Replacing Leaky Windows

Energy-conscious carpenters trades old windows and doors for more sophisticated, airtight alternatives.

Jeff Wilson could feel the cold air blowing in through his old single-pane windows. When he touched the glass in winter, the surface was freezing cold. Warm air from inside would form beads of condensation on the windows, which dripped down to the painted sill and caused mold growth, even in the dead of winter.

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"If it was windy, you could actually feel breezes coming through," Jeff describes, adding that the leaky windows ushered in southeast Ohio's stagnant summer humidity, causing the air conditioner to work overtime.

Several years ago, Jeff replaced four windows, opting for double-pane glass. "Double-pane is fairly standard now, and those are good," he says, defending his first window replacements. "But the question is, are they going to be good enough in the long haul?"

Jeff will keep those double-pane windows and enhance his home by replacing the rest with the industry best: triple-pane, gas-filled windows. That includes nine more antiquated, leaky windows, plus the front door — and seven windows and three more doors in the new garage/addition.

"I feel strongly that you shouldn't rip out something you did just five years ago and redo it," he says of his thrifty-green approach. "Instead, I built on what I had already done."

Tighter Windows and Doors

As their name suggests, triple-pane, gas-filled windows provide three layers of glass with krypton or argon gas between layers. This gas serves as insulation, reducing heat transfer between panes. The frame material is also important. Jeff opted for vinyl-framed windows, which provide better insulation than metal-clad wood frames. Additionally, the windows have a warm-edge glazing, meaning high-density foam and high-grade silicon sealant is applied between the window and frame rather than a simple metal spacer. This prevents condensation at window edges.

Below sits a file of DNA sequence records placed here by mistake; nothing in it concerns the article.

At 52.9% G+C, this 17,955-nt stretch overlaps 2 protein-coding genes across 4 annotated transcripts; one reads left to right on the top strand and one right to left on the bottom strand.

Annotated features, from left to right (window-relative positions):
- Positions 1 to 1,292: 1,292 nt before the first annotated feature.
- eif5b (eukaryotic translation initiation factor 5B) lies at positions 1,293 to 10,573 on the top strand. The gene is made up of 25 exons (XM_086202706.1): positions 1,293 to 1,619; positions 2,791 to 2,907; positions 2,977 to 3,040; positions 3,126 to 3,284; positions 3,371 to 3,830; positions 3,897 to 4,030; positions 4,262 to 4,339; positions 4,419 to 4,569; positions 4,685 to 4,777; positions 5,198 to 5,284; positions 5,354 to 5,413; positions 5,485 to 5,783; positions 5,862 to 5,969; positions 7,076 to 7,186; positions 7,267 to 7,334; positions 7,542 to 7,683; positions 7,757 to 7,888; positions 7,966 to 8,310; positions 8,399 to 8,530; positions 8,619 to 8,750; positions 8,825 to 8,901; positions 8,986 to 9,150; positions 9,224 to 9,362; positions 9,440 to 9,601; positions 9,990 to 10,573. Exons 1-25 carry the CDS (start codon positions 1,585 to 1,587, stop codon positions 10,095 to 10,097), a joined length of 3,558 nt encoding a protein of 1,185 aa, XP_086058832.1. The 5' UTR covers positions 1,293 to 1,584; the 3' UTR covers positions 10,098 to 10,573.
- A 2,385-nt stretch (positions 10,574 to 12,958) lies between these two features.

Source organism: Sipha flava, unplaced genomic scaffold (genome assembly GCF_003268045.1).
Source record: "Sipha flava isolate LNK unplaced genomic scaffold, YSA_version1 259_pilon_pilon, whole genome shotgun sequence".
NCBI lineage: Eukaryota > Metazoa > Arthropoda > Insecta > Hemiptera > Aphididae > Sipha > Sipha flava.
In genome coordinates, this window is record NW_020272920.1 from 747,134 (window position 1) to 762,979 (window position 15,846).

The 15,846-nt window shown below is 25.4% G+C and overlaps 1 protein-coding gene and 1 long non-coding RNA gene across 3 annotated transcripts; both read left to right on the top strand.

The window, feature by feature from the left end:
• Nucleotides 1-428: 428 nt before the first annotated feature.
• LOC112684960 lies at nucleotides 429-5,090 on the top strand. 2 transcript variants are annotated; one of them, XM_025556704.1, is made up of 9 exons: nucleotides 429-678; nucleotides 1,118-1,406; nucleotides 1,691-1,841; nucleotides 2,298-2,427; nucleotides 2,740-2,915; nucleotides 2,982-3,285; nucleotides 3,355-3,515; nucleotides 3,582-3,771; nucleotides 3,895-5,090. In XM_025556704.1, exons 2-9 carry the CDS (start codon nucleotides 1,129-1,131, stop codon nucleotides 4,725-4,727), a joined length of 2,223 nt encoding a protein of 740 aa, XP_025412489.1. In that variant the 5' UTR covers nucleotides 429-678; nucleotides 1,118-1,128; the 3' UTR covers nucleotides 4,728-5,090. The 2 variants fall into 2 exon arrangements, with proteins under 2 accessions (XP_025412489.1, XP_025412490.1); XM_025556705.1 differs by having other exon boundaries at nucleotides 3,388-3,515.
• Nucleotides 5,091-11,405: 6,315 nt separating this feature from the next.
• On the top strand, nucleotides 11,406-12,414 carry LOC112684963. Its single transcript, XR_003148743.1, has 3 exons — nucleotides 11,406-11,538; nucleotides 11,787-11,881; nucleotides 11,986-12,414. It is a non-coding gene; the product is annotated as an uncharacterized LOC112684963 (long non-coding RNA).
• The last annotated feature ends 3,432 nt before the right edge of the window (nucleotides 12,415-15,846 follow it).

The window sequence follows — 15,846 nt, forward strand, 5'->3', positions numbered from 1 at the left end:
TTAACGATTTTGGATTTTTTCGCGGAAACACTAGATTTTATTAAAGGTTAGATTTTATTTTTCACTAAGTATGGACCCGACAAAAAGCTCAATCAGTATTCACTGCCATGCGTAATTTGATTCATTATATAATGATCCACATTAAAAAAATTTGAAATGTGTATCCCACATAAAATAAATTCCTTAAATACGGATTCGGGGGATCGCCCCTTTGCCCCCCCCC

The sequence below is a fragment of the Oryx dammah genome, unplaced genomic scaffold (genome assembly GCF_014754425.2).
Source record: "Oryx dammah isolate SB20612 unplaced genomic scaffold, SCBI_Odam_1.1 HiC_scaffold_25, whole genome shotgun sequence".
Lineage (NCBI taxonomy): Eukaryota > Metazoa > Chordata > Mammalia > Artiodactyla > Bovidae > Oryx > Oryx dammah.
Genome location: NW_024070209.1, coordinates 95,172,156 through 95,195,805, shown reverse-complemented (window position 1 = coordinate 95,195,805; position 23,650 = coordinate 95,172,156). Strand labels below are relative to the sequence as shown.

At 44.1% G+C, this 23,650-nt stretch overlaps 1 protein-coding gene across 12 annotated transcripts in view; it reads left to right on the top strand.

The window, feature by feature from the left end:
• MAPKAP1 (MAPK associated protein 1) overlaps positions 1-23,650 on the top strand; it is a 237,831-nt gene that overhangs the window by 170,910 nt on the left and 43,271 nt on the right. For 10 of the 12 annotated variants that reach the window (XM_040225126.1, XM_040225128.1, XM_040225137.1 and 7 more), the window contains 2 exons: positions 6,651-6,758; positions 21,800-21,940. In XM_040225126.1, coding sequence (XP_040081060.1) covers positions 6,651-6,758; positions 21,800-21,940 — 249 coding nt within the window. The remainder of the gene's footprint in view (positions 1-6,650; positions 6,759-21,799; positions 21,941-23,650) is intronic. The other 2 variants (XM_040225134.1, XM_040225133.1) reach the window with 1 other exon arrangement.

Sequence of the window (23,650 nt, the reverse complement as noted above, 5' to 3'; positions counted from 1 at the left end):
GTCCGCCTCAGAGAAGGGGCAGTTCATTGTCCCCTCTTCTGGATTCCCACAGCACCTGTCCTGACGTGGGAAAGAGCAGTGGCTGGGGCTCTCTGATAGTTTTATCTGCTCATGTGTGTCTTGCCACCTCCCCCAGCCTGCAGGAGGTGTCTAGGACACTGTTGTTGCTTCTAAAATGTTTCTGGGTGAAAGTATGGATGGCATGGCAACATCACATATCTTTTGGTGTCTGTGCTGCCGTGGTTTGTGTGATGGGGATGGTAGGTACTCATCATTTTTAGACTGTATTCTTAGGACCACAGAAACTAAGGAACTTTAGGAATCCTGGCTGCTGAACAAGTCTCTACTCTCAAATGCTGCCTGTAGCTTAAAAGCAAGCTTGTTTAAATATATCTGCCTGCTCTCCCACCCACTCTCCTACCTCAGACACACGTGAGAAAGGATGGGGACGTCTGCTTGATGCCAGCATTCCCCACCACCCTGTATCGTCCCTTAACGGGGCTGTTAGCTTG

"If I put my hand on the window, it feels only slightly cooler than the temperature of the room, which means the bitter cold air outside is not sucking the heat out of my house," Jeff explains, noting that the layers of glass spaced with krypton gas prevent this air exchange.

Proper window installation is as important as buying the best window. Follow window manufacturers' instructions for how to install, caulk and tape windows to prevent any gaps, Jeff advises.

Jeff replaced three doors in the original house, and installed three doors in the new garage/addition. He opted for fiberglass, foam-filled doors that will maintain the air seal he worked hard to accomplish through window replacements and insulating the walls. The front door is wood-framed with triple-pane, gas-filled art glass detail — a custom piece that is airtight and aesthetically pleasing.

Replacement on a Budget

Replacing every window in your home might not fit your budget, so split this project into chunks you can manage.

  • Identify windows in the worst condition. That's often those on north- and west-facing sides of the house that take a beating from Mother Nature. "Replace windows one wall at a time," Jeff suggests. "Make a plan and break it down based on what you can afford. You don't have to do everything all at once."
  • Install with care. Follow manufacturers' instructions carefully to get a tight air seal. Or rely on a professional for this task.
  • Buy as much as you can afford. "Look at warm-edge glazing and triple-pane, gas-filled windows," Jeff advises. "Aim for as high-quality windows and doors that you can, because you don't want to replace them anytime soon." The windows Jeff chose have a 50-year warranty.

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